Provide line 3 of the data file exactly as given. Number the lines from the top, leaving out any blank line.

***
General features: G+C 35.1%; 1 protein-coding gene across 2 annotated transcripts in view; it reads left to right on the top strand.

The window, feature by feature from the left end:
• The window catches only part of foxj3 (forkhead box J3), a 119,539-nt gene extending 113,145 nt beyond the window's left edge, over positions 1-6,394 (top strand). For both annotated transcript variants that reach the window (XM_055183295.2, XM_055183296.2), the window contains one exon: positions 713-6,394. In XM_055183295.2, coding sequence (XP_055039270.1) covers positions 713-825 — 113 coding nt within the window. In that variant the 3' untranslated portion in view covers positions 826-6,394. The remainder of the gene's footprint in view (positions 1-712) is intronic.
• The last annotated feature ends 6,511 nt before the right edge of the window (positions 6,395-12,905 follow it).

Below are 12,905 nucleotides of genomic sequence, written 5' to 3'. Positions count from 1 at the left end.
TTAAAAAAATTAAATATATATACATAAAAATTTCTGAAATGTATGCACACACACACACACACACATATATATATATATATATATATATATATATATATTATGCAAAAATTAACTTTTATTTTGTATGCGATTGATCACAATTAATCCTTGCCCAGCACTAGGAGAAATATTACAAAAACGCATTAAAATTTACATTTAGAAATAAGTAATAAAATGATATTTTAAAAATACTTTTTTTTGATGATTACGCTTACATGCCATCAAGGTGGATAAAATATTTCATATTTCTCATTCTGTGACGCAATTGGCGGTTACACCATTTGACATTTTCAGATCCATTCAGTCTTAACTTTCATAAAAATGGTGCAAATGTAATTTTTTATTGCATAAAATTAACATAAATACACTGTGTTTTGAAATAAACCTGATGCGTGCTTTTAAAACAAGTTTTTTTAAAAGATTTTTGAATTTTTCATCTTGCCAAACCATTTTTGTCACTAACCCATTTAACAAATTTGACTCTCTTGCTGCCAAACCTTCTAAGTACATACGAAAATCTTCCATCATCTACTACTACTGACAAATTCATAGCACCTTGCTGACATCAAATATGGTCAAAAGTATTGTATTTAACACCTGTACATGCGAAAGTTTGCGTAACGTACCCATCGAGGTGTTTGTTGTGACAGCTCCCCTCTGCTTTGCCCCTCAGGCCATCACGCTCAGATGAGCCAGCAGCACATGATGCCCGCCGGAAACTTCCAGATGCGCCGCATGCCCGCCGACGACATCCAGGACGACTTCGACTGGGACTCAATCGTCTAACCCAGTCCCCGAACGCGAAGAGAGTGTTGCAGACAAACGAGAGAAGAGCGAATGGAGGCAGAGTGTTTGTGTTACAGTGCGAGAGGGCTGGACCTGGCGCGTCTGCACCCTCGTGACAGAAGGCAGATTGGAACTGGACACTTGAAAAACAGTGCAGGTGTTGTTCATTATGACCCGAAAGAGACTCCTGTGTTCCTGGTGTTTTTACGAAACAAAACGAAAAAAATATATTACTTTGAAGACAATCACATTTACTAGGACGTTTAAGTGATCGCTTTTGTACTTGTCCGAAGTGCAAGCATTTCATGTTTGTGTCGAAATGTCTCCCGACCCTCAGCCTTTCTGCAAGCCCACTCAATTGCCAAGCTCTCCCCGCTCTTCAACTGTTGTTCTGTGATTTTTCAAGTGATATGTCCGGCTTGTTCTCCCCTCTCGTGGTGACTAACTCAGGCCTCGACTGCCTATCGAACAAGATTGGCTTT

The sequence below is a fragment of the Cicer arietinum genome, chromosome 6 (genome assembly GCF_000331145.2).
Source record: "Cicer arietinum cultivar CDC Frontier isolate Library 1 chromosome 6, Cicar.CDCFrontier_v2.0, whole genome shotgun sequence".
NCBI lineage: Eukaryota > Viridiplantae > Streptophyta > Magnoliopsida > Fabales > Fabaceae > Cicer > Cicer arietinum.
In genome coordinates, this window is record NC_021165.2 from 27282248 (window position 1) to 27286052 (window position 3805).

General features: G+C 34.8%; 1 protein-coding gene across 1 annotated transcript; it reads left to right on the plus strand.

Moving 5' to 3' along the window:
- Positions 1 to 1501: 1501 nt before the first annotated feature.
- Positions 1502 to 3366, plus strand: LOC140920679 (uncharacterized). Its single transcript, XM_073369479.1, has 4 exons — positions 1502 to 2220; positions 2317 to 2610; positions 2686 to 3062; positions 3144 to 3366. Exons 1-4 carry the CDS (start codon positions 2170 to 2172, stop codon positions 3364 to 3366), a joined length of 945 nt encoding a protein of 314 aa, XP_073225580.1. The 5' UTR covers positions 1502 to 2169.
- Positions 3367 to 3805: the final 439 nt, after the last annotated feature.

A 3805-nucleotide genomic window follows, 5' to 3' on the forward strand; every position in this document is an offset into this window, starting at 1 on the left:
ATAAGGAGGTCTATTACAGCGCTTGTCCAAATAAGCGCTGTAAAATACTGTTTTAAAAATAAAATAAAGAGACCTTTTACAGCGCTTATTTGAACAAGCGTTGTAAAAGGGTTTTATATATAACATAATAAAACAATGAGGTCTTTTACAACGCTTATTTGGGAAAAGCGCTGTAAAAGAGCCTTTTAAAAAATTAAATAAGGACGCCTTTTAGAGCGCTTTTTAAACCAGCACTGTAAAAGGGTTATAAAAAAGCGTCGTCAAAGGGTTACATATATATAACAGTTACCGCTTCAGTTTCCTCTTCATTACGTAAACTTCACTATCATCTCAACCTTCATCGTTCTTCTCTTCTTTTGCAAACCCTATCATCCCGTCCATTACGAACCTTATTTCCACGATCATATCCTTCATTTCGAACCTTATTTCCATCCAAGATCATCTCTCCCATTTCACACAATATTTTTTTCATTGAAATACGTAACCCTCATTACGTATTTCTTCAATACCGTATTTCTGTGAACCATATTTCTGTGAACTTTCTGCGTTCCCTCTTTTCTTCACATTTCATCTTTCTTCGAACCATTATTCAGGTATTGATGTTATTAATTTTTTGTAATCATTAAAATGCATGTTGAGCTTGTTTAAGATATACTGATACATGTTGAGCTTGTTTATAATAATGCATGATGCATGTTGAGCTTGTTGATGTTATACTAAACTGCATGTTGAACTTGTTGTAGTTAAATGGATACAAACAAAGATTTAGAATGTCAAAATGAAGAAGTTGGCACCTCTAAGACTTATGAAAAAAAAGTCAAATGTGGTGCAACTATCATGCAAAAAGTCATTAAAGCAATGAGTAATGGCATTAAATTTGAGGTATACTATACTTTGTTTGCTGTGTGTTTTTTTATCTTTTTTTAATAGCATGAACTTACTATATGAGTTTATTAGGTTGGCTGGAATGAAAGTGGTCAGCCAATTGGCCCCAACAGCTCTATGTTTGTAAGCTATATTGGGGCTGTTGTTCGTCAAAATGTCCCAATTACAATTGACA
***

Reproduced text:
• The window catches only part of foxj3 (forkhead box J3), a 119,539-nt gene extending 113,145 nt beyond the window's left edge, over positions 1-6,394 (top strand). For both annotated transcript variants that reach the window (XM_055183295.2, XM_055183296.2), the window contains one exon: positions 713-6,394. In XM_055183295.2, coding sequence (XP_055039270.1) covers positions 713-825 — 113 coding nt within the window. In that variant the 3' untranslated portion in view covers positions 826-6,394. The remainder of the gene's footprint in view (positions 1-712) is intronic.